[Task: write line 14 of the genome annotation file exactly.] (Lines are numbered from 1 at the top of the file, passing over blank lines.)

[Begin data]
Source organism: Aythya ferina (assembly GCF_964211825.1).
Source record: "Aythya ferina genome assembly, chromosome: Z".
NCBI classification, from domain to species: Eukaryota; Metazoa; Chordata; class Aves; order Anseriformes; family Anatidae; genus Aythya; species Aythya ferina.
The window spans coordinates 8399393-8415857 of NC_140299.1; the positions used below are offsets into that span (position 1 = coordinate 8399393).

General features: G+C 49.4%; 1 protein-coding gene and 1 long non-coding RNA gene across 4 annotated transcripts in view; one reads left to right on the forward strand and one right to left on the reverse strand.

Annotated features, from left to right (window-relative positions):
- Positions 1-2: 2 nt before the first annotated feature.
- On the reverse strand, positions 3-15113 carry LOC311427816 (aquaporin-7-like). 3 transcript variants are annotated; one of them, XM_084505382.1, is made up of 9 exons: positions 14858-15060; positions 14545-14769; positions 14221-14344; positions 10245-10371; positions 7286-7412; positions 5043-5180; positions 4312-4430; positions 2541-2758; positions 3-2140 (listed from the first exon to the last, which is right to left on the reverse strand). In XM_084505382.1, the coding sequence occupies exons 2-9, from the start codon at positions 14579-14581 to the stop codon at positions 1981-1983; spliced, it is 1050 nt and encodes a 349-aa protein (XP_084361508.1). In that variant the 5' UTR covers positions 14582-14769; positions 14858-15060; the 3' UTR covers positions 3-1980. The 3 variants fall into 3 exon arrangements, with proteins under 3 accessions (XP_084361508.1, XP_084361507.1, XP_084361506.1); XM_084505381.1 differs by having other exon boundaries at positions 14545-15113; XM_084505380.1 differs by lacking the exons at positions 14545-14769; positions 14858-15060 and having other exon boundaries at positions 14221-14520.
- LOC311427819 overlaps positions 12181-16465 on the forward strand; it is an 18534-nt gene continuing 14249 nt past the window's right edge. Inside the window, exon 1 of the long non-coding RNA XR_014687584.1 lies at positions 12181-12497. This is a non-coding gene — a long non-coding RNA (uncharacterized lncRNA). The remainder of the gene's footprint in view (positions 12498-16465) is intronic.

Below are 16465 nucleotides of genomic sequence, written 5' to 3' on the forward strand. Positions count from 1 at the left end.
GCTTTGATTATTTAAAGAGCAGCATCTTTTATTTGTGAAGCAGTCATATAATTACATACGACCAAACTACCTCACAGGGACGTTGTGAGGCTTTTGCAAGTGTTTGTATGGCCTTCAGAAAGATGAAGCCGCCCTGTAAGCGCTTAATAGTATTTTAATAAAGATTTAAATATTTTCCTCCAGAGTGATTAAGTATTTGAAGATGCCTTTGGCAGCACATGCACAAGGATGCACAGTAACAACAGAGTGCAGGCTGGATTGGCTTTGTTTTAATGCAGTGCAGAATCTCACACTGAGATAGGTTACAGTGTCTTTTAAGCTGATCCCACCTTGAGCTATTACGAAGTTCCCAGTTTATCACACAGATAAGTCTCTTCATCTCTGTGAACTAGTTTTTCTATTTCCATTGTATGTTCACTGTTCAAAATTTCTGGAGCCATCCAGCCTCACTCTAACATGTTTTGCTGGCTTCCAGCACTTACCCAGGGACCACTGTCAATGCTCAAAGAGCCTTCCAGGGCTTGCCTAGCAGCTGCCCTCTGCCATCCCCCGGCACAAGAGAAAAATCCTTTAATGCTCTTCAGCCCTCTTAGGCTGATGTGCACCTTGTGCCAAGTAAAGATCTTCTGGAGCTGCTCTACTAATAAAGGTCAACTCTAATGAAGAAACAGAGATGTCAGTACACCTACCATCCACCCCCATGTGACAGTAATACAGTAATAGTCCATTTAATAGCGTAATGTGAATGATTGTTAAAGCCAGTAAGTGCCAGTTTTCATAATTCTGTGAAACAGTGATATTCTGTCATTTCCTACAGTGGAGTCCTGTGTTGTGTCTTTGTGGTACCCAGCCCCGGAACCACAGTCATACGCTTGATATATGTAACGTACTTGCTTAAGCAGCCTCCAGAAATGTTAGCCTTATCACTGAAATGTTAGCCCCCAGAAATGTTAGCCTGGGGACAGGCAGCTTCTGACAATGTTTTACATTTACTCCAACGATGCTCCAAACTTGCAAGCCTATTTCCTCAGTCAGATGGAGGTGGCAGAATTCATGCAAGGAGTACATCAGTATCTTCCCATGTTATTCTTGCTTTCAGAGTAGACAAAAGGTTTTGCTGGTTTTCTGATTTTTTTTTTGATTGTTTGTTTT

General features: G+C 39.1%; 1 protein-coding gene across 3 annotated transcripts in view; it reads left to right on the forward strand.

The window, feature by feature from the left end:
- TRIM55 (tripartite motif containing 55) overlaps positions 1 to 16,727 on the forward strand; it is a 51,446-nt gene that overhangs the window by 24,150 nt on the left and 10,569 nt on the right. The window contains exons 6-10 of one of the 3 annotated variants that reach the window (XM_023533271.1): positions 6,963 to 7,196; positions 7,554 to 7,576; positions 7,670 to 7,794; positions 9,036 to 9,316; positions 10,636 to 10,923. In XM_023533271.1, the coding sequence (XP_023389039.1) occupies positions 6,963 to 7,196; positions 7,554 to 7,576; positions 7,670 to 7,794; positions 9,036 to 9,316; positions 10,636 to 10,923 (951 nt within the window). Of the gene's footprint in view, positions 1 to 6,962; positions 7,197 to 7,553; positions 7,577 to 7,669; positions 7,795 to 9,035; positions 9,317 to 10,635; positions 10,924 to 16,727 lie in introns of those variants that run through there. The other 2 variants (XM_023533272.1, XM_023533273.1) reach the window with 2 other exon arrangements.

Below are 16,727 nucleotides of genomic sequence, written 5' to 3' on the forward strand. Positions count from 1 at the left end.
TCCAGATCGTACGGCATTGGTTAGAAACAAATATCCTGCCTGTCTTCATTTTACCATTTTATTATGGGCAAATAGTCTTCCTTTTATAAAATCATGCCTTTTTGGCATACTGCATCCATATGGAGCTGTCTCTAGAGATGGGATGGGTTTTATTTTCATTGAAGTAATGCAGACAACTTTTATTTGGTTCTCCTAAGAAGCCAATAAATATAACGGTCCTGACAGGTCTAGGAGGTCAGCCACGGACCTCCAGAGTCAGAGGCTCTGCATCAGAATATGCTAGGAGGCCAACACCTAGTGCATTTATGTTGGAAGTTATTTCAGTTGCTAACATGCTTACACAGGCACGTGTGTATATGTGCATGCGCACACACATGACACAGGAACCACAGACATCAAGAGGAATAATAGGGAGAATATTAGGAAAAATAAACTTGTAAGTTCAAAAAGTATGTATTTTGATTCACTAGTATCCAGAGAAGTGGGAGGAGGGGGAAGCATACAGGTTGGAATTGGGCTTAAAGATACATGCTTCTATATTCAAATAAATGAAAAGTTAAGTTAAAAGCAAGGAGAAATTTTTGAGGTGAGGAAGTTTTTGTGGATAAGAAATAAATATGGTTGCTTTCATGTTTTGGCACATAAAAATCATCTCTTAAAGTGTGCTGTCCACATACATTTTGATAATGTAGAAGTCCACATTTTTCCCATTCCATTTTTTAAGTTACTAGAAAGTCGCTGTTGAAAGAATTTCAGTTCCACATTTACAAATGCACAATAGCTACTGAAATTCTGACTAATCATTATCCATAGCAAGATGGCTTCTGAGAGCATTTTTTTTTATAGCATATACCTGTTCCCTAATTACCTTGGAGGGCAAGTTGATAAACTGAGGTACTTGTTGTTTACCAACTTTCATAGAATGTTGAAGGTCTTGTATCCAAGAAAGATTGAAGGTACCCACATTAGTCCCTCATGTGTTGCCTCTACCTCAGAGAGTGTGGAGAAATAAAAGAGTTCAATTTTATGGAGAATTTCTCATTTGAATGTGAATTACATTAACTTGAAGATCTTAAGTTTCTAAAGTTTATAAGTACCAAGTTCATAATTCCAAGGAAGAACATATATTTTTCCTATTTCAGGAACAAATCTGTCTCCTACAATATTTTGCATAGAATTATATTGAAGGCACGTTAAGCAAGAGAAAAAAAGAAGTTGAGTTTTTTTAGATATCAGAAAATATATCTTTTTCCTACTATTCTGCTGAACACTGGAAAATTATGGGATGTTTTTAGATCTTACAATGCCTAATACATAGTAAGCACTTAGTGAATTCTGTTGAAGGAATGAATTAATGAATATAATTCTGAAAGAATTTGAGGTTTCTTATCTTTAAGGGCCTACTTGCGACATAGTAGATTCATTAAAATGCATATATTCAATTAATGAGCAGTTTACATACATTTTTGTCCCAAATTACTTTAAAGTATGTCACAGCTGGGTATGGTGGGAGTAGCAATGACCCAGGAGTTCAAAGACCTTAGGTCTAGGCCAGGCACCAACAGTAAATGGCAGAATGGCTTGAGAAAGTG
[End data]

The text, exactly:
- TRIM55 (tripartite motif containing 55) overlaps positions 1 to 16,727 on the forward strand; it is a 51,446-nt gene that overhangs the window by 24,150 nt on the left and 10,569 nt on the right. The window contains exons 6-10 of one of the 3 annotated variants that reach the window (XM_023533271.1): positions 6,963 to 7,196; positions 7,554 to 7,576; positions 7,670 to 7,794; positions 9,036 to 9,316; positions 10,636 to 10,923. In XM_023533271.1, the coding sequence (XP_023389039.1) occupies positions 6,963 to 7,196; positions 7,554 to 7,576; positions 7,670 to 7,794; positions 9,036 to 9,316; positions 10,636 to 10,923 (951 nt within the window). Of the gene's footprint in view, positions 1 to 6,962; positions 7,197 to 7,553; positions 7,577 to 7,669; positions 7,795 to 9,035; positions 9,317 to 10,635; positions 10,924 to 16,727 lie in introns of those variants that run through there. The other 2 variants (XM_023533272.1, XM_023533273.1) reach the window with 2 other exon arrangements.